In the last 10 years, Ghana has seen dramatic positive trends in political and economic development. Despite gains in economic growth and poverty reduction, however, progress has been uneven and largely concentrated in southern Ghana and the country’s urban areas. Agriculture, which is responsible for 38% of GDP and at least 60 percent of employment, lags behind other productive sectors, growing at an average rate of only two percent per year—less than rural population growth. Within this sector, rural women farmers are responsible for producing the vast majority of food for household consumption each year.
Geographically, 70 percent of the nation’s poor and 54 percent of the nation’s extreme poor live in the Northern Savannah Zone (NSZ), where female-headed households constitute the majority of the poorest. Paradoxically, the NSZ is responsible for producing some of the most nutritious foods produced in Ghana, including legumes, cereals, and vegetables. Low productivity, weak markets, and marginalization of women and youth are among the underlying causes of poverty and hunger within the group living amid relatively vibrant and healthy food production. At the same time, stability and good governance are attracting donor and private sector investment in agriculture, presenting opportunities for the Pathways model to succeed in Ghana’s NSZ.
In light of these conditions, CARE Ghana has developed the EQUAL initiative, to enable more productive and more equitable participation of poor and vulnerable women farmers from the Northern Savannah Zone in sustainable agriculture and to contribute to their empowerment. The initiative will directly impact 50,000 poor women smallholders in three northern regions of Ghana – the Upper East, Upper West and Northern – as well as 200,000 others in their households. CARE anticipates that these impacts will trigger significant and long-lasting change, ultimately benefitting 500,000 additional women, men and youth across the zone who are similarly hungry and vulnerable to famine.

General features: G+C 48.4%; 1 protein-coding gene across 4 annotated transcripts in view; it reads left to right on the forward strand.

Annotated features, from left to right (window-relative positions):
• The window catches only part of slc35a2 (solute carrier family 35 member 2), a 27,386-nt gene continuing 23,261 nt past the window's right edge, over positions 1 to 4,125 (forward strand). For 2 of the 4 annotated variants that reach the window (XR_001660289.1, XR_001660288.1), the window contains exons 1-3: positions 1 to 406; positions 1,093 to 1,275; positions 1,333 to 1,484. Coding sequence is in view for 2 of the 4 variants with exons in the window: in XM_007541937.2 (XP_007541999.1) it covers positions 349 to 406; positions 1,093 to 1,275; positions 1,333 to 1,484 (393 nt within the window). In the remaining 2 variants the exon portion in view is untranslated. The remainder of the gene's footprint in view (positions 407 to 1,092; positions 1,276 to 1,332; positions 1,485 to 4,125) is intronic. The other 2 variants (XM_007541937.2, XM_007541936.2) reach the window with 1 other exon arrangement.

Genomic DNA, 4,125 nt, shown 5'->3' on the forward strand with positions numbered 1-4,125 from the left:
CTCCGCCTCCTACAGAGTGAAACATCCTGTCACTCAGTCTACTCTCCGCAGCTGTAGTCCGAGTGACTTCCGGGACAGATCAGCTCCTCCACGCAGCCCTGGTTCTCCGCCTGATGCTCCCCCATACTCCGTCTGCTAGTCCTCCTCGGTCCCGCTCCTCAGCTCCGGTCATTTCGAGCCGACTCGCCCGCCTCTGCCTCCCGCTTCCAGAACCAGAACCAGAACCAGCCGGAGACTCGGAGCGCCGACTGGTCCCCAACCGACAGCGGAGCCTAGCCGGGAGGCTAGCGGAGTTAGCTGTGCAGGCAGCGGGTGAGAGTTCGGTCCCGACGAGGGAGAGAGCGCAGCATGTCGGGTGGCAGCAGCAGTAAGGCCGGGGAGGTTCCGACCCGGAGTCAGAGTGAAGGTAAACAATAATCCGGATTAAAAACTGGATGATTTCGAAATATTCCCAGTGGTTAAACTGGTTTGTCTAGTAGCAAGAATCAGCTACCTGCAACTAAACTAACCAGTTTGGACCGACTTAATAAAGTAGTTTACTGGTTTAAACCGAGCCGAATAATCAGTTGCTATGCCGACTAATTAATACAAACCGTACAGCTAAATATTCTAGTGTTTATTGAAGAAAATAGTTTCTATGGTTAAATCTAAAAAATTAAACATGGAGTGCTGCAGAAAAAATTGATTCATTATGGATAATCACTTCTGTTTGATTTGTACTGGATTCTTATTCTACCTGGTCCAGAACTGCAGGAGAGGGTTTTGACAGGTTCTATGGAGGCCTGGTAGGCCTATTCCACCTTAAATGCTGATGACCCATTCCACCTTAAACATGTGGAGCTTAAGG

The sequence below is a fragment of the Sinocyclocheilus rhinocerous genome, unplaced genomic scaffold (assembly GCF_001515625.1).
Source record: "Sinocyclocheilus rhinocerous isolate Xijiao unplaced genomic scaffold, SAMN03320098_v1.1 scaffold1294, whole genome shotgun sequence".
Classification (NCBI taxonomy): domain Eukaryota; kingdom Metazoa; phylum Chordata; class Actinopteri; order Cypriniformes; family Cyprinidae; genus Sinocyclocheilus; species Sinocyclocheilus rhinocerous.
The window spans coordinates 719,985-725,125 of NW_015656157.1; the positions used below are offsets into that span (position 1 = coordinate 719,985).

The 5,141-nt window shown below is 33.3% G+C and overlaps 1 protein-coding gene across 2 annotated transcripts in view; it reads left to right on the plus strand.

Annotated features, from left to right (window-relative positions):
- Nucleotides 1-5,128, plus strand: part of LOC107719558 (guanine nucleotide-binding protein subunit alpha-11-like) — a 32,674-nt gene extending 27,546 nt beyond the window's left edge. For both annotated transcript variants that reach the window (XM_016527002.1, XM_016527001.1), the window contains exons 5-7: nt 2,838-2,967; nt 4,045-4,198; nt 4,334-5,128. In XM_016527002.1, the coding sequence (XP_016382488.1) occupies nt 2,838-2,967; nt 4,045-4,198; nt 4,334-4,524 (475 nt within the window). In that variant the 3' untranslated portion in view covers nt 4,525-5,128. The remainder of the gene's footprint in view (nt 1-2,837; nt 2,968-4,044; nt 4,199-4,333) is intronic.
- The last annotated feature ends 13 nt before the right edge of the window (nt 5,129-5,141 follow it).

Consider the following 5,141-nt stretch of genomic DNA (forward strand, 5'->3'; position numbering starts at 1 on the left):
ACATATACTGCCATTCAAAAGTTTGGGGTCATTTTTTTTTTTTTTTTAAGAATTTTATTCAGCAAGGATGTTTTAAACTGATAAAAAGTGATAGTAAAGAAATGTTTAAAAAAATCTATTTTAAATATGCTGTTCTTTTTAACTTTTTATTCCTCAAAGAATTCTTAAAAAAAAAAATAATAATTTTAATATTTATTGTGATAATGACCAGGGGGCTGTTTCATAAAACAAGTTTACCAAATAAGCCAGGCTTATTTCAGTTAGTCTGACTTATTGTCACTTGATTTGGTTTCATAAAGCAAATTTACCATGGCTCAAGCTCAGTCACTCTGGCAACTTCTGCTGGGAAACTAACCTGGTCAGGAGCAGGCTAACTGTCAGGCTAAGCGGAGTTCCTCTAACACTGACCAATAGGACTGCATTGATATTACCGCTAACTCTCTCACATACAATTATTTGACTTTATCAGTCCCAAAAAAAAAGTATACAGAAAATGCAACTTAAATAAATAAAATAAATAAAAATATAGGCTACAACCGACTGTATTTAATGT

Key interventions that make up the EQUAL initiative include:
- Nurturing collectives and community organizations including women’s solidarity groups, Village Savings and Loan Associations (VSLAs), youth groups, and community-based organizations.
- Facilitating functional linkages between production and markets to benefit women smallholders.
- Promoting the adoption of intensified and sustainable agricultural practices to address environmental and natural resource constraints, while at the same time taking advantage of technologies that enable more productive, climate resilient agricultural practices.
- Engaging elites and power holders, including men and boys, in shifting social norms to address women’s marginalization.
- Supporting advocacy and policy change, with a specific focus on local land reform to benefit women smallholders.